In Ipoh, Japan’s breakneck speed almost clipped India’s wings. The impala-like swift Japanese had the Indians on tenterhooks. It was like India got a taste of their own medicine – counter-attacking hockey.

That India were saved and eventually won through Mandeep Singh’s hat-trick is a different story. But in the past, such games, usually between India and Pakistan, brought crowds to the edge of their seats with one counter-attack after the other, much like punches being thrown in a boxing bout. Of late, Indian forwards may have run out of some of that sting, but don’t mistake it for declining skills. It’s being done on purpose.

India have cut down on their traditional attacking style to play “dominant hockey”. That’s how coach Roelant Oltmans explained the change. But is it producing enough field goals? The jury is out on that.

Barring Mandeep, who was the joint Player of the Tournament in Malaysia for his five goals, other Indian forwards cut a sorry figure. Though Akashdeep Singh, Talwinder Singh and SV Sunil were also on the scoresheet, it happened only once for each of them during the entire tournament.

All of them are in the squad touring Germany and England, with Ramandeep Singh the fifth specialist forward. But if coach Oltmans is to be believed, don’t expect them spearheading end-to-end hockey on June 18, when India take on Pakistan in the Hockey World League Semi-Final in London.

‘Dominant hockey’

“Counter attack is not anymore the style of play that we are playing.” Oltmans did not mince too many words when speaking to “Earlier we were only going for counter attacks but nowadays we play much more dominant hockey where we have, by far more, possession, which also ensures opponents are defending much more than they did in the past.”

He added, “In the past they were not too much afraid of India, nowadays they are. They play a lot half-court defence with many players in their own half and even in their own 25-yard line towards the goal, which means there will be less space.”

But words like “dominant” and “afraid” get lost in translation somewhere when the Indian team fails to outdo Australia even after taking the lead and are unable to score in a must-win game against minnows Malaysia. Both these results pushed India out of the reckoning for the final at Sultan Azlan Shah.

To win at the international level, you have to bite the bullet when required. SV Sunil had a forgettable season-opener in Malaysia. Not only was he easily dispossessed, his control and speed was not there and the release was defective most of the times. But he still managed to get a ticket to Germany and England.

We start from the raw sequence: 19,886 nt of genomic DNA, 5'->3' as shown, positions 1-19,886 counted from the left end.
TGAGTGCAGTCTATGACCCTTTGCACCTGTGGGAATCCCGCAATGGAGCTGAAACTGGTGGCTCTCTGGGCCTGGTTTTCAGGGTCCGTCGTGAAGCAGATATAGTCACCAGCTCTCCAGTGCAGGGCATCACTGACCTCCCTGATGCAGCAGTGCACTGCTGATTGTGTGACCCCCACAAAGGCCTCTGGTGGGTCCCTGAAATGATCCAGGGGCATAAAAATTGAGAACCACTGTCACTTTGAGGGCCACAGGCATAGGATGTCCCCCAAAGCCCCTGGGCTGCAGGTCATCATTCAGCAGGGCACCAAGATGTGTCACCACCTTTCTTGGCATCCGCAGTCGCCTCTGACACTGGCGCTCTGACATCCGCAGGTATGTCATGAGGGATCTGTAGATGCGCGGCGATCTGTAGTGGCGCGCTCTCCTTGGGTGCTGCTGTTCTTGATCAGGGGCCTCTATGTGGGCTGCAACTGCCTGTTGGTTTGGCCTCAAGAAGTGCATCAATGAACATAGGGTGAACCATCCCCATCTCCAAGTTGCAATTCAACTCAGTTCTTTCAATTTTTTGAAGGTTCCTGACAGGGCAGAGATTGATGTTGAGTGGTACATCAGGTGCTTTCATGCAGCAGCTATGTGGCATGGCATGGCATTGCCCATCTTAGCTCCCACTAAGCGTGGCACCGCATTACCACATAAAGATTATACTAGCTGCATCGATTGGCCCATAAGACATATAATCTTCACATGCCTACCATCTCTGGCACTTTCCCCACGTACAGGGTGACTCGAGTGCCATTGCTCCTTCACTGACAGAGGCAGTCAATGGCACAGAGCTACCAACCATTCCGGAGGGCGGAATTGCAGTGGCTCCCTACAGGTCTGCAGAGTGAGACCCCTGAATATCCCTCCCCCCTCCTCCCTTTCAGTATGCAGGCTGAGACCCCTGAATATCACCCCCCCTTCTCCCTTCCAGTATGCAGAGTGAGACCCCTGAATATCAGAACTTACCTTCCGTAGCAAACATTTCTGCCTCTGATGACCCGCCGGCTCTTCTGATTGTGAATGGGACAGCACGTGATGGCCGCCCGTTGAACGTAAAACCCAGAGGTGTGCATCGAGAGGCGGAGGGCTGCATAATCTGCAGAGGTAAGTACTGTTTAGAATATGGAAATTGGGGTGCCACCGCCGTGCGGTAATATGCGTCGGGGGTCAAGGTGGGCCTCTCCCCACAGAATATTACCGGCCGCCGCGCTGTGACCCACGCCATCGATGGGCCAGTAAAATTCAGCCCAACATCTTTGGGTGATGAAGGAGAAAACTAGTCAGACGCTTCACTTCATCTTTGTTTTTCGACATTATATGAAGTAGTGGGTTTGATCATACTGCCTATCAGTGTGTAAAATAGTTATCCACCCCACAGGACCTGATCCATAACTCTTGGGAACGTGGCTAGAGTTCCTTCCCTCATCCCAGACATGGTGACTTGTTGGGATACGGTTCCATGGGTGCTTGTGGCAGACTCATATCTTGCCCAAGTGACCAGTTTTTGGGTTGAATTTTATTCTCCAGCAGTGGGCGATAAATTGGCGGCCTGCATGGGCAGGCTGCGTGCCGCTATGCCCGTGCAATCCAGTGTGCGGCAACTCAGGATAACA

Oltmans agreed with the observation, but added that Sunil is working himself back into top form. “In the past he lost possession too often from my point of view or his final pass was not good,” the coach said. “But now he has really improved. He slows down in the correct way, brings the ball to others to assist them in scoring goals.”

Talking about nitty-gritties, Oltmans also mentioned the awareness aspect of the forwards while stitching a move together. According to the Dutch coach, his current strikers lacked this trait and were trying to fix it.

“One of things is that many times the forwards are too much focused on their own game, and they don’t realise the position of the fellow players,” he said. “That is one of the aspects we are working on.”

Going against own strengths

Cutting back to counter-attacks, it appears disconcerting when a team decides to not play to its strengths – and launching counters has been one of India’s traditional strong points. Turn the clock back and it was a sizzling display of counter-attacking hockey that helped India roar back from 2-4 down to beat Pakistan 7-4 during the 2003 Champions Trophy in Netherlands. The trio of Deepak Thakur, Prabhjot Singh and Gagan Ajit Singh were in pristine form and outran Pakistan in 20 minutes of brilliant hockey.

However, credit where due must be given. Results have improved under Oltmans – whether as coach or high performance director, wherein India won the 2014 Asian Games gold, Hockey World League bronze and their maiden Champions Trophy silver last year.

The coach ended with a promise that he hasn’t given up on attacking hockey altogether. “Still, if there are opportunities for a counter-attack, we go all out,” he said. “But apart from that, we have developed a different style of play, so that we can also create goal-scoring opportunities from different situations than only from the counter-attacks.”

The Indian team landed in Dusseldorf on Monday for a three-nation invitational tournament with hosts Germany and Belgium. After that, they will fly to London for the Hockey World League Semi-Final beginning June 15.